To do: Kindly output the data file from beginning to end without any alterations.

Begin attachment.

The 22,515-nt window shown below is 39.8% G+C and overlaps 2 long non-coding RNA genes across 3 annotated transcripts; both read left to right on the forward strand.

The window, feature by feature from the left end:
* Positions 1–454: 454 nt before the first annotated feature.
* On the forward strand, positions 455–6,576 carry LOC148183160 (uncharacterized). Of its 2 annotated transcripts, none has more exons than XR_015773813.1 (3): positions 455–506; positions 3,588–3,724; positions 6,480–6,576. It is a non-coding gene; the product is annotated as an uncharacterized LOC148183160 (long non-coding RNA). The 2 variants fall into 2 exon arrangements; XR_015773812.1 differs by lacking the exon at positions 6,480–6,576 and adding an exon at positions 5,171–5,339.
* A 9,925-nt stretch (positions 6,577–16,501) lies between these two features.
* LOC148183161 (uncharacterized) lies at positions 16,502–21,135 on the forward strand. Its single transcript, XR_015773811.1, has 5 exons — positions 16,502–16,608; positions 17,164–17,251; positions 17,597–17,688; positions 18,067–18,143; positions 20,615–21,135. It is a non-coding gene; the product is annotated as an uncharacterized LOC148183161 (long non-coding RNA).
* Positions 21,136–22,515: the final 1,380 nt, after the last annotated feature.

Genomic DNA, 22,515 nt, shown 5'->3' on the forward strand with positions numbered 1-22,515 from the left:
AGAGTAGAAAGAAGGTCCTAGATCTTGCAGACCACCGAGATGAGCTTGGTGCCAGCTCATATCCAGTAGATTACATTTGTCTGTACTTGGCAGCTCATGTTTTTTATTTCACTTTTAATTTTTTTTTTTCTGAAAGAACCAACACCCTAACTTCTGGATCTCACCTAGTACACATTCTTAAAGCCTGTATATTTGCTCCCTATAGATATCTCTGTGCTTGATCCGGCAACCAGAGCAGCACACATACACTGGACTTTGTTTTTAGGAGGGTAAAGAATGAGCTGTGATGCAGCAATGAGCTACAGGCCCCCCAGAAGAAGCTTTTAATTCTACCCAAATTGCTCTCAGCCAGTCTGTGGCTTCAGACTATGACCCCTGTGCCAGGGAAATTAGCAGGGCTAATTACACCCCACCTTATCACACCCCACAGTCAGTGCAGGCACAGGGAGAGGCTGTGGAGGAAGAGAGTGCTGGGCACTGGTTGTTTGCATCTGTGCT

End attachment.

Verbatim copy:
The 22,515-nt window shown below is 39.8% G+C and overlaps 2 long non-coding RNA genes across 3 annotated transcripts; both read left to right on the forward strand.

The window, feature by feature from the left end:
* Positions 1–454: 454 nt before the first annotated feature.
* On the forward strand, positions 455–6,576 carry LOC148183160 (uncharacterized). Of its 2 annotated transcripts, none has more exons than XR_015773813.1 (3): positions 455–506; positions 3,588–3,724; positions 6,480–6,576. It is a non-coding gene; the product is annotated as an uncharacterized LOC148183160 (long non-coding RNA). The 2 variants fall into 2 exon arrangements; XR_015773812.1 differs by lacking the exon at positions 6,480–6,576 and adding an exon at positions 5,171–5,339.
* A 9,925-nt stretch (positions 6,577–16,501) lies between these two features.
* LOC148183161 (uncharacterized) lies at positions 16,502–21,135 on the forward strand. Its single transcript, XR_015773811.1, has 5 exons — positions 16,502–16,608; positions 17,164–17,251; positions 17,597–17,688; positions 18,067–18,143; positions 20,615–21,135. It is a non-coding gene; the product is annotated as an uncharacterized LOC148183161 (long non-coding RNA).
* Positions 21,136–22,515: the final 1,380 nt, after the last annotated feature.

Genomic DNA, 22,515 nt, shown 5'->3' on the forward strand with positions numbered 1-22,515 from the left:
AGAGTAGAAAGAAGGTCCTAGATCTTGCAGACCACCGAGATGAGCTTGGTGCCAGCTCATATCCAGTAGATTACATTTGTCTGTACTTGGCAGCTCATGTTTTTTATTTCACTTTTAATTTTTTTTTTTCTGAAAGAACCAACACCCTAACTTCTGGATCTCACCTAGTACACATTCTTAAAGCCTGTATATTTGCTCCCTATAGATATCTCTGTGCTTGATCCGGCAACCAGAGCAGCACACATACACTGGACTTTGTTTTTAGGAGGGTAAAGAATGAGCTGTGATGCAGCAATGAGCTACAGGCCCCCCAGAAGAAGCTTTTAATTCTACCCAAATTGCTCTCAGCCAGTCTGTGGCTTCAGACTATGACCCCTGTGCCAGGGAAATTAGCAGGGCTAATTACACCCCACCTTATCACACCCCACAGTCAGTGCAGGCACAGGGAGAGGCTGTGGAGGAAGAGAGTGCTGGGCACTGGTTGTTTGCATCTGTGCT